Manuscripts and Special Collections

Dating by Religious Feast Day

Between the 13th and 15th centuries it was very common for documents to be dated by reference to the day of the week and to a nearby religious feast date. Thus a document might be dated 'The Wednesday before the feast of St Peter and St Paul 5 Henry VII'. Dates set out in this format simply have to be decoded, stage by stage.

This deed provides an illustration of dating according to a feast day. The Latin quitclaim from John de Wellow to Oliver Burdon is dated 'the Monday next after the feast of the Lord's Ascension, in the 18th year of the reign of King Edward, son of King Edward'. This must have been King Edward II; there would have been some further distinction given if the deed had referred to King Edward III.

Quitclaim, 1325 (Ne D 2002), with detail below

Quitclaim, 1325 (Ne D 2002), with detail below 

Detail of Quitclaim


die Lune p[ro]x[imus] post f[estu]m

Ascaensio[n]is d[omi]ni Anno r[egni] r[egis] E[dwardi]

filie r[egni] E[dwardi] octavo decimo


The first stage in the process is to find the date of the religious feast day in question. Again, Cheyney's Handbook of Dates will assist with this - see the list of further reading. Reference to a list of saints' days indicates that the feast of the Ascension falls on 'The Thursday following Rogation Sunday'. Rogation Sunday is the 5th Sunday after Easter Day.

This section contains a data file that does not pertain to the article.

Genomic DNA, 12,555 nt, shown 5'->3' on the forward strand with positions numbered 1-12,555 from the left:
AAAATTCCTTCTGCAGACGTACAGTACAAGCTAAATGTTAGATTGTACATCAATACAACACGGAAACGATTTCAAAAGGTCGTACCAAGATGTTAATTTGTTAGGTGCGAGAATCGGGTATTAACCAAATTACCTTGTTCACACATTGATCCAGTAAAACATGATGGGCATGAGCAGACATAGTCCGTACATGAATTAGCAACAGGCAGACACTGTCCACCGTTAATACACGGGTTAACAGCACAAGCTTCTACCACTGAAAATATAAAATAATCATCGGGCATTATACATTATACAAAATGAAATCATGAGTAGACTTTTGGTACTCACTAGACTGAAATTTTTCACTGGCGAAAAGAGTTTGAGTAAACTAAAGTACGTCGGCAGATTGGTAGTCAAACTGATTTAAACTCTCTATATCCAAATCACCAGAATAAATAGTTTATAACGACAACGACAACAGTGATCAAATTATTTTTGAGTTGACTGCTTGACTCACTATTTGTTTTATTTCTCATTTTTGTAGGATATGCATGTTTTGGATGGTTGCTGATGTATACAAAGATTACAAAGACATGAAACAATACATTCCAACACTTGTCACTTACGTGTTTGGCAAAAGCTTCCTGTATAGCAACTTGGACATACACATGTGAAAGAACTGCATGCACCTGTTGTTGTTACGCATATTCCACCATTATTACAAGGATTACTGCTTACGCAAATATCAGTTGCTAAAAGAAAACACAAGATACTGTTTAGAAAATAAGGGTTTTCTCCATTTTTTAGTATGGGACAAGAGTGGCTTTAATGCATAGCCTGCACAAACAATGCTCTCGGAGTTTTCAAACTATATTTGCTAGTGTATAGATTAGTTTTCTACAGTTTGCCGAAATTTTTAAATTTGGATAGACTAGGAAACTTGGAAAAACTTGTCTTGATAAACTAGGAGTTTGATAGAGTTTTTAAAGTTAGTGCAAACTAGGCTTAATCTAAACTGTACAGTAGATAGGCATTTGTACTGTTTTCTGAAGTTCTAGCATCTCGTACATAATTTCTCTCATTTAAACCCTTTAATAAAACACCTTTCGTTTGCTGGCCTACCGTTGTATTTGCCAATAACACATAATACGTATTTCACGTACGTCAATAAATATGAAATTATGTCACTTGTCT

In order to be able to work out the date, therefore, we need to know when Easter fell in the second year of Edward II. The regnal year 18 Edward II ran from the 8th of July 1324 to the 7th of July 1325. Therefore Easter of that regnal year fell in 1325.

By looking at a calendar for 1325, we can see that Easter Day fell on the 7th of April. This means that Rogation Sunday, being the 5th Sunday after Easter, fell on the 12th of May. Ascension is the following Thursday, namely the 16th of May. Our document was dated on the Monday following Ascension, or the Monday following the 16th of May. Our document, therefore, is dated the 20th of May 1325.

The four 'quarter days' on which rents were traditionally paid in England were all based on religious feasts:

  • Lady Day, or the feast of the Annunciation (25 March)
  • Midsummer Day, the feast of St. John the Baptist (24 June)
  • Michaelmas, the feast of St. Michael and All Angels (29 September)
  • Christmas Day, the feast of the Nativity (25 December).


Next page: Julian/Gregorian Calendars


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